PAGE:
LAMORINIE (La Morénerie, Morimé), JEAN-BAPTISTE DE, priest, Jesuit, missionary; b. 24 Dec. 1704 or 1705 in Périgueux, France; d. after 1764, presumably in France.
Jean-Baptiste de Lamorinie became a Jesuit novice at the age of 18, and on 6 Oct. 1725 made his final vows. He sailed for Canada in 1736 and, after spending a little time in Quebec or Montreal, left for the west to begin 25 years of missionary work there. He passed the 1738–39 winter season at Detroit before moving to Michilimackinac. In 1741, under the instruction of Pierre Du Jaunay *, Jesuit superior at Michilimackinac, Lamorinie studied the language of the Ottawas. Although he would serve briefly in other areas – among the Miamis at Fort Saint-Joseph (probably Niles, Mich.) in 1746 and 1749, and among the Assiniboins at Fort La Reine (Portage la Prairie, Man.) from 1750 to 1751 – Michilimackinac was to be his home base for the next two decades.
In the summer of 1750 Lamorinie set out with Jacques Legardeur de Saint-Pierre for Fort La Reine. He found life with Saint-Pierre unbearable and work among the Assiniboins fruitless, for the Indians instantly disliked the new commandant and consequently refused to cooperate with the missionary. Dejected, Lamorinie left the fort on 22 June 1751 and returned to Michilimackinac. In his journal Saint-Pierre condemned him for not having mathematical instruments to make scientific observations. He was too old, added Saint-Pierre, for the rigours of missionary work, and his inability to speak any Indian languages would have made evangelizing “barbarians hardened in their blindness” impossible, despite his eloquence and piety. These criticisms were somewhat unfair, since the Assiniboins spoke a Dakota Siouan language, whereas the Ottawa language, which Lamorinie had studied, was Algonkian. The missionary’s age, moreover, did not hinder him from 14 more years of work in North America.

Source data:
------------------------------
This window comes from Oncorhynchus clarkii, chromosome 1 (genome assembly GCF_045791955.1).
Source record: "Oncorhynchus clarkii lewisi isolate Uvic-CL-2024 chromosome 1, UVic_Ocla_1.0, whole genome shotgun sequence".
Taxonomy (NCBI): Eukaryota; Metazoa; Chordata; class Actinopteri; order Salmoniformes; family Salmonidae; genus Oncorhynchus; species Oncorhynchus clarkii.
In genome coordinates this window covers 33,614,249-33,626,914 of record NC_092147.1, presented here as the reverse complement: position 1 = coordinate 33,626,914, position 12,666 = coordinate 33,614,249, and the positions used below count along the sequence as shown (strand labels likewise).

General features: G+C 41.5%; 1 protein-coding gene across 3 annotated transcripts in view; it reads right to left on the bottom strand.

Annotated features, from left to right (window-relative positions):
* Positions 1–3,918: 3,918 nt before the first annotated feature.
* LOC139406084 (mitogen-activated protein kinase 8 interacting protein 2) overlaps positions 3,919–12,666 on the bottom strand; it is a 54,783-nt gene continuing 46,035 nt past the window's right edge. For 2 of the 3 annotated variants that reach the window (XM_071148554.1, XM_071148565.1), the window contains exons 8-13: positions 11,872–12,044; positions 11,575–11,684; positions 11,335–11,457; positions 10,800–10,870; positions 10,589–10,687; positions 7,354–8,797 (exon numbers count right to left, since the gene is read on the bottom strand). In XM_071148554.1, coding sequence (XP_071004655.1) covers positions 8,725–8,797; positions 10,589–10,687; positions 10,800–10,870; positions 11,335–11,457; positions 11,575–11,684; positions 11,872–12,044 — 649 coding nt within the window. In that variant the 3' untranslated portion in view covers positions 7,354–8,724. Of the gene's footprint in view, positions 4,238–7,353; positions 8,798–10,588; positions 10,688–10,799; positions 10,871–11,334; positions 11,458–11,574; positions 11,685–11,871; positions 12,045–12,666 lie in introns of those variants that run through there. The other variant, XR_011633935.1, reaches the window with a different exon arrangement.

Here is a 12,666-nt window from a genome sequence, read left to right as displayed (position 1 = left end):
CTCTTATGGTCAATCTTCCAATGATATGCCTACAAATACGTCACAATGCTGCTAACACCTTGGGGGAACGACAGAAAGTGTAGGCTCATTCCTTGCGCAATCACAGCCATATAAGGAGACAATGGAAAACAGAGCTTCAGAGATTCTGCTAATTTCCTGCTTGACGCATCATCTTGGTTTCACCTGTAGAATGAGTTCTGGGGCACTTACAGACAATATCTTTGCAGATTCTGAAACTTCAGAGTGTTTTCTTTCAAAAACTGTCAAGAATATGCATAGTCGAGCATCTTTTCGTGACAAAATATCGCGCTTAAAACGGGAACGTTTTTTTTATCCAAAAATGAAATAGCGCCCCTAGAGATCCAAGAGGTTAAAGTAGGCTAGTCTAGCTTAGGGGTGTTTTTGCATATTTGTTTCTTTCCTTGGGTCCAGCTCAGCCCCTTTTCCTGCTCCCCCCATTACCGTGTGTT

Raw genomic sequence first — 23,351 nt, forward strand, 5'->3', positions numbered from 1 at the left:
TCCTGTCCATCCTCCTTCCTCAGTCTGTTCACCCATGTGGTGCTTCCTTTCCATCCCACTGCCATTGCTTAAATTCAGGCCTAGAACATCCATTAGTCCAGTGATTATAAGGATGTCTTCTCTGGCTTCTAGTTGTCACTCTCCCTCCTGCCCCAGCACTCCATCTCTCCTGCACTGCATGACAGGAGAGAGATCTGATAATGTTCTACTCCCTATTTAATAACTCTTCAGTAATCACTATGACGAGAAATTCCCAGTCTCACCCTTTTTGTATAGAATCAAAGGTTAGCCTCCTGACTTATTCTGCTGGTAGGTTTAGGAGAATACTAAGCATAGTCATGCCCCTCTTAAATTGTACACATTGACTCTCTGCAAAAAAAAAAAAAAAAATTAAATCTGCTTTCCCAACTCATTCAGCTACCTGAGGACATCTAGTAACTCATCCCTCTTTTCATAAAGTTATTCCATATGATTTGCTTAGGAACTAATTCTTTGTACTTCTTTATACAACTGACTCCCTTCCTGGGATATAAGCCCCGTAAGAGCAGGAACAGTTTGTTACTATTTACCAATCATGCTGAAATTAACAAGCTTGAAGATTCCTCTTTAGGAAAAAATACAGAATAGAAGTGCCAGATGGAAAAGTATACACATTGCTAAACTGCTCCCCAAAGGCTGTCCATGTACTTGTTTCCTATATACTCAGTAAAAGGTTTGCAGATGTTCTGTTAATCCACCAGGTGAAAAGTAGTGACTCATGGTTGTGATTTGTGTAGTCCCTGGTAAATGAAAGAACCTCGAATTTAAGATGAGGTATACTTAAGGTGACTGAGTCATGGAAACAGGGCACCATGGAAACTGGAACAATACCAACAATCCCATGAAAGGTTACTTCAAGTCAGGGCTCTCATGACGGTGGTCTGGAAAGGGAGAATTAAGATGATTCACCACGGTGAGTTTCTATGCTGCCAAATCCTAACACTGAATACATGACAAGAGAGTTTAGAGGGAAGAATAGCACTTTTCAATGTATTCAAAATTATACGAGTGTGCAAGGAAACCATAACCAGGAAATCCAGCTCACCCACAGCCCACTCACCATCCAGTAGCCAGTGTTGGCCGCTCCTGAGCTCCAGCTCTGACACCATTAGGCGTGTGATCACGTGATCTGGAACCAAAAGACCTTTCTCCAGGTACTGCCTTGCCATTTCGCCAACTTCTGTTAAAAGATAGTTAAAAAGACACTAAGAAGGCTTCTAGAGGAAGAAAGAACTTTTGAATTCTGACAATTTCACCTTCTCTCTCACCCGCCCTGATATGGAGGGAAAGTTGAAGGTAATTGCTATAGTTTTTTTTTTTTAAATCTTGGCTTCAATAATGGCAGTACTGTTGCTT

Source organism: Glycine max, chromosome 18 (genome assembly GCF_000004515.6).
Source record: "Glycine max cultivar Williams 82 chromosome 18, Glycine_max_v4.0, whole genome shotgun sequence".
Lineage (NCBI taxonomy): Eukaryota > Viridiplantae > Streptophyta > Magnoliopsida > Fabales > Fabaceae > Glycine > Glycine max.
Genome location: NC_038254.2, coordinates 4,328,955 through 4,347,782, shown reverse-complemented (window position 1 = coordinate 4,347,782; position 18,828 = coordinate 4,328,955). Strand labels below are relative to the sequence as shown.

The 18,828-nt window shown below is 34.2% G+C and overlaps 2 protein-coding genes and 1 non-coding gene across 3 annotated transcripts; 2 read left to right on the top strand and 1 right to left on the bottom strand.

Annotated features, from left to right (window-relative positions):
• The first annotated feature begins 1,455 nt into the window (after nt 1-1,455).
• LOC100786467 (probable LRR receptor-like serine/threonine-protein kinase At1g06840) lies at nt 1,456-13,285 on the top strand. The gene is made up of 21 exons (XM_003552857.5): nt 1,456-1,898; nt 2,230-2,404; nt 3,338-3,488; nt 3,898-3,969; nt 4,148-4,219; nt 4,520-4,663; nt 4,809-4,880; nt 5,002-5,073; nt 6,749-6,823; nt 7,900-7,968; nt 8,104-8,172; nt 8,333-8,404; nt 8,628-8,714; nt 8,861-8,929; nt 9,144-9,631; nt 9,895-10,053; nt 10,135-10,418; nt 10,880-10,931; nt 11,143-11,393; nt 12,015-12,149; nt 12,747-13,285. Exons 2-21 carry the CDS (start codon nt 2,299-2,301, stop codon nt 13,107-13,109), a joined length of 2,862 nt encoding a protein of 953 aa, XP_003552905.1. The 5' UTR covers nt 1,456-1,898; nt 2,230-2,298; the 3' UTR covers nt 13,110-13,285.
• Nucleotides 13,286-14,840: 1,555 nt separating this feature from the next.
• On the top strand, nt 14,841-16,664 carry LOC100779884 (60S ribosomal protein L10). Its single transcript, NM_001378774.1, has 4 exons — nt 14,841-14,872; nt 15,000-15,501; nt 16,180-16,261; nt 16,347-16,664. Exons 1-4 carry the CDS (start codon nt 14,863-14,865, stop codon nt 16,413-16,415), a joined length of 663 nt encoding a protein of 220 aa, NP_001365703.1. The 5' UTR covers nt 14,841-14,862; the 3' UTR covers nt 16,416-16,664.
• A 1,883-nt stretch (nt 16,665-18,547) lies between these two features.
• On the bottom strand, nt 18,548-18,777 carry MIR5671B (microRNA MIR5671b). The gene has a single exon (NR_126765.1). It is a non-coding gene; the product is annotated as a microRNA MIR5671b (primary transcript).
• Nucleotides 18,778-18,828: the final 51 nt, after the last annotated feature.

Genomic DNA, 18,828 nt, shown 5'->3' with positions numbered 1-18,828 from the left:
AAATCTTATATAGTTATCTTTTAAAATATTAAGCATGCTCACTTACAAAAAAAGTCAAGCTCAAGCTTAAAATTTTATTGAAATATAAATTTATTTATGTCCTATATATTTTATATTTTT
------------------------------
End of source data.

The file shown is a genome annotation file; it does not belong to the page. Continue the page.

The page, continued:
By 1760 the effects of the Seven Years’ War were being felt in the west, even where no fighting had occurred. In that year Lamorinie left Fort Saint-Joseph for the Illinois country, to be joined the following year by Jean-Baptiste de Salleneuve from Detroit. The two missionaries worked at the French village of Ste Genevieve (Mo.), where, with the assistance of Salleneuve, Lamorinie tended the religious needs of the French and Miamis. With the formal conclusion of the war, the Jesuit order, which had been suppressed in France in 1762, was expelled from Louisiana. Lamorinie, Salleneuve, and Jesuits from Kaskaskia (Ill.) and Vincennes (Ind.) returned to France via New Orleans in the spring of 1764.
JR (Thwaites), LXX, 87, 277; LXXI, 172. Jacques Legardeur de Saint-Pierre, “Mémoire ou journal sommaire du voyage . . . ,” in Découvertes et établissements des Français (Margry), VI, 637–52. Champagne, Les La Vérendrye, 409. Gosselin, L’Église du Canada jusqu’à la conquête, III, 329, 335, 339. A.-G. Morice, Histoire de l’Église catholique dans l’Ouest canadien du lac Supérieur au Pacifique (1659–1905) (3v., Winnipeg, Montréal, 1912), I, 58–59. Trudel, L’Église canadienne, I, 338; II, 139, 158.